Sequences - ECE 3250 MORE ON REAL AND COMPLEX NUMBERS Fall...

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Unformatted text preview: ECE 3250 MORE ON REAL AND COMPLEX NUMBERS Fall 2008 My purpose in this handout is to summarize fairly briskly the main results on sequences and series of real and complex numbers. Ill be lifting some of the definitions (e.g. con- vergent sequences, Cauchy sequences, etc.) from the NUMBERS handout, but I think its useful to collect the principal facts in one place in a kind of bulleted-list format. The lack of a lot of intervening text makes for some high-density mathematics, but the layout, I hope, will facilitate easy reference. To start with, Ill assume you have some basic familiarity with the real numbers R and the complex numbers C . Ill assume you understand the algebra of complex numbers at the level of the ALGEBRA OF COMPLEX NUMBERS handout. For a real number a , | a | denotes the absolute value of a ; for a complex number c , | c | denotes the magnitude of c . So if c = a + jb , with a and b in R , then | c | = p a 2 + b 2 . The distance between two real numbers a and b is the absolute value of a- b and the distance between two complex numbers c 1 and c 2 is the magnitude of c 1- c 2 . To avoid having to type real or complex numbers a zillion times, Ill use the notation F to denote the phrase R or C . The F is supposed to mean field. Notational Convention: In what follows, F = R or C . Definition 1: A sequence in F is an ordered list of elements of F indexed by N . We use notation such as { a n } or { c n } to denote such a sequence. So, for example, { a n } = a , a 1 , a 2 , a 3 , . . . . Definition 2: We say that a sequence { a n } in F converges to a F if and only if the distance between a n and a approaches zero as n . In this case, we write lim n a n = a . A precise mathematical definition of convergence: { a n } converges to a if and only if for every > 0 there exists an integer N > 0 such that | a n- a | < for every n > N . Fact 1: A sequence { c n = a n + jb n } in C converges to c = a + j b C if and only if { a n } converges to a and { b n } converges to b . Proof: First of all, for every n N , | c n- c | = q | a n- a | 2 + | b n- b | 2 , If { c n } converges to c , then for every > 0 we can find N > 0 so that | c n- c | < when n > N . Hence for n > N , we have q | a n- a | 2 + | b n- b | 2 < , which implies that both | a n- a | < and | b n- b | < for every n > N . Accordingly, { a n } converges to a and { b n } converges to b . Conversely, if { a n } converges to a and { b n } converges to b , then for every > 0 we can find N > 0 so that both | a n- a | < 2 / 2 and | b n- b | < 2 / 2 when n > N . Hence for n > N , we have | c n- c | < p 2 / 2 + 2 / 2 = ....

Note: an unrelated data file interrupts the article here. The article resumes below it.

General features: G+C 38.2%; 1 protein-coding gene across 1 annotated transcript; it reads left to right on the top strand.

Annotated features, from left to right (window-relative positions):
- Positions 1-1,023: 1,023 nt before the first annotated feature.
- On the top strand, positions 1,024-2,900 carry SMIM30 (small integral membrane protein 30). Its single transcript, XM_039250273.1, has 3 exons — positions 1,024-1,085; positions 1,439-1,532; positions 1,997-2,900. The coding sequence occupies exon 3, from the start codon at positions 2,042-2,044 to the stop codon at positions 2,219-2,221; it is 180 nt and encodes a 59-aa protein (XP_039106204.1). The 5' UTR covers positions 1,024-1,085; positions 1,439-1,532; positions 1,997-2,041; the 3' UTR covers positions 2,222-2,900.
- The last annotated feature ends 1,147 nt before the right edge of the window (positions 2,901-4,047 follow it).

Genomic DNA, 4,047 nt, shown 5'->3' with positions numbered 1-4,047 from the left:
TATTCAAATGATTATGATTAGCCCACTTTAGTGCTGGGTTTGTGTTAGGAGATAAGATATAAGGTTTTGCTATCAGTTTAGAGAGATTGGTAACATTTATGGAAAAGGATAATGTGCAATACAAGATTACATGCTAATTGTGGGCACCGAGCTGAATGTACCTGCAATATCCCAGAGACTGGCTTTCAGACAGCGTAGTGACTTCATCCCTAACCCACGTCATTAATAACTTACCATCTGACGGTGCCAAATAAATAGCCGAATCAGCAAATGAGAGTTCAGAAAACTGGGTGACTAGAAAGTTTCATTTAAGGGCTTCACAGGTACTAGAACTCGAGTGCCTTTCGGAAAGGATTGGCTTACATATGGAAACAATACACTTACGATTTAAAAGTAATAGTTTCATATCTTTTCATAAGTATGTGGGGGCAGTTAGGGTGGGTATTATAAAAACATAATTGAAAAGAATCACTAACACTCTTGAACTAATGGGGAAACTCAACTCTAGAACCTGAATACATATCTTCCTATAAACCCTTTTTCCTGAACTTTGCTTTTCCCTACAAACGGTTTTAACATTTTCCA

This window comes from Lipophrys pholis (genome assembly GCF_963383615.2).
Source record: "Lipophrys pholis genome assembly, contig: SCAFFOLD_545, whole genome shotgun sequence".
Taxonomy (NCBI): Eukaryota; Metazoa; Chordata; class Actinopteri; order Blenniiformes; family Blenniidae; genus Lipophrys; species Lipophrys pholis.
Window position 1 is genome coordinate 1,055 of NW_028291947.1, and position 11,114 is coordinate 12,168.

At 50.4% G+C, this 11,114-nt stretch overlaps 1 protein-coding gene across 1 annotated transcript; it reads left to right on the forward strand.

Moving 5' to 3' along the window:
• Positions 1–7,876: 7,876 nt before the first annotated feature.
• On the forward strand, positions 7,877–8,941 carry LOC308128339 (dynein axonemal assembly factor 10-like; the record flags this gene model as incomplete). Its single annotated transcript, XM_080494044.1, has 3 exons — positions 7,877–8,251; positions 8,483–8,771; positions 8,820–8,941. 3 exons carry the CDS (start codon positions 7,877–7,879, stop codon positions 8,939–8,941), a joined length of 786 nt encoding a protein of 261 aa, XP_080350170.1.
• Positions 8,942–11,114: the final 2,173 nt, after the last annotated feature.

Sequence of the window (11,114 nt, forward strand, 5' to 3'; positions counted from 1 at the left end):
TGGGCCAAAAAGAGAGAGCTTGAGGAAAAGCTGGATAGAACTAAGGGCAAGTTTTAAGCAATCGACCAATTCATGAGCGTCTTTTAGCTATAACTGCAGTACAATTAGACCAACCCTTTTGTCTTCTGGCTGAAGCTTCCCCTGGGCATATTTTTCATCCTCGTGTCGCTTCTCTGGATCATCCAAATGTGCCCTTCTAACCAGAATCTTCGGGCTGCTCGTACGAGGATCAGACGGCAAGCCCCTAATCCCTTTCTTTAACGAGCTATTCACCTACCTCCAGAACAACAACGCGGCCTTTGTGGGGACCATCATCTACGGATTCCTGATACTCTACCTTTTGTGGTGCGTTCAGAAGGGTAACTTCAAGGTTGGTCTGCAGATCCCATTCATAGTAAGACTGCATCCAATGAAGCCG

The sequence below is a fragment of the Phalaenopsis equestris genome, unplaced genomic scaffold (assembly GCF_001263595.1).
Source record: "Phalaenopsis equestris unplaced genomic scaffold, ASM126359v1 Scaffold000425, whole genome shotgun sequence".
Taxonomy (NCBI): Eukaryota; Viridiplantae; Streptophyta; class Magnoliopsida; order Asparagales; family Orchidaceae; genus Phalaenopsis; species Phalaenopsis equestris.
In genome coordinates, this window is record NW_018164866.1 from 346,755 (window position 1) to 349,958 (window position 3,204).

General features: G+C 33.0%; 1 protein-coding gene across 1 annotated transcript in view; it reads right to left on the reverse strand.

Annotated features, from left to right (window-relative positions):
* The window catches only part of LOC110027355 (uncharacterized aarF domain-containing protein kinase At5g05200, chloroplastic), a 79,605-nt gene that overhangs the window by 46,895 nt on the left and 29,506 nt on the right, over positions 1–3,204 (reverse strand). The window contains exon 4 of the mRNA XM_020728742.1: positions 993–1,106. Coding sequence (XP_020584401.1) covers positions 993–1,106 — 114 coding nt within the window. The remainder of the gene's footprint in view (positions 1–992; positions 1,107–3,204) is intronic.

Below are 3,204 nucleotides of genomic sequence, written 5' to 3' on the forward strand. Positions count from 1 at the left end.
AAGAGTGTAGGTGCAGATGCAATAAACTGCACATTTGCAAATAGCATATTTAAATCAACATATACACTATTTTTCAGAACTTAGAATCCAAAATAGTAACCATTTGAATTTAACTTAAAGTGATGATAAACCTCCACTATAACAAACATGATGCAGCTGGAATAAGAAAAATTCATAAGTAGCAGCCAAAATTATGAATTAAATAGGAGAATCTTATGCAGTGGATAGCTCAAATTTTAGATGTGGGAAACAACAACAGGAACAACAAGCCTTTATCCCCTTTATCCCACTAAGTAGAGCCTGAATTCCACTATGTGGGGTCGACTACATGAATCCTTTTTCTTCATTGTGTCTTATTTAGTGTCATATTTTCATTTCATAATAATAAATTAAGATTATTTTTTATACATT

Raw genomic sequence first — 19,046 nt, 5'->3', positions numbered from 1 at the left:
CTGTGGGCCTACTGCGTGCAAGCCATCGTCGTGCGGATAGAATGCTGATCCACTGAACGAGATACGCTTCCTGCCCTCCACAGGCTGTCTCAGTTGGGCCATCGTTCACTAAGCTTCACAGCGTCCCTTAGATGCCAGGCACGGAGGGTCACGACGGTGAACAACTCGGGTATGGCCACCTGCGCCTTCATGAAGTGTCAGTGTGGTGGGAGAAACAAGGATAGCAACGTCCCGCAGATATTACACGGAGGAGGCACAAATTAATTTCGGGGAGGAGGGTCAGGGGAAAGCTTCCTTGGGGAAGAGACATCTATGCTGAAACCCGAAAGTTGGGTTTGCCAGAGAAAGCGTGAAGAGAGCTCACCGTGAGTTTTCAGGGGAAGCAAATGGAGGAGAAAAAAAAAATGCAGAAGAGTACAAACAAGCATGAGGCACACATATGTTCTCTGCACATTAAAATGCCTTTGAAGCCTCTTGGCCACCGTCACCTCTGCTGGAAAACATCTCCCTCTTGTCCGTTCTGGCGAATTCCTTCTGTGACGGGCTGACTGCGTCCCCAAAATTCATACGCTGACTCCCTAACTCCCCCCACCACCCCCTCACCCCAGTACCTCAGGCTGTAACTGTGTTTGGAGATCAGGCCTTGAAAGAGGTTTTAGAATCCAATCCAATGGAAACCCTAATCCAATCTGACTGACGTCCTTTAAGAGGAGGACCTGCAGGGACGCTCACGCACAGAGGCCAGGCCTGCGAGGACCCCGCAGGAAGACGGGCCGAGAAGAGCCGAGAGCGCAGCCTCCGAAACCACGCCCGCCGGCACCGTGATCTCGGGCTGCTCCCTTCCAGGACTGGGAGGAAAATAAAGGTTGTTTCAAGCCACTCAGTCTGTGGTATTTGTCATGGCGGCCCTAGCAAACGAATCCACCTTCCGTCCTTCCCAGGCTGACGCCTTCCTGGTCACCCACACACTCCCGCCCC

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This note was uploaded on 08/10/2010 for the course ECE 4370 at Cornell University (Engineering School).

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Sequences - ECE 3250 MORE ON REAL AND COMPLEX NUMBERS Fall...

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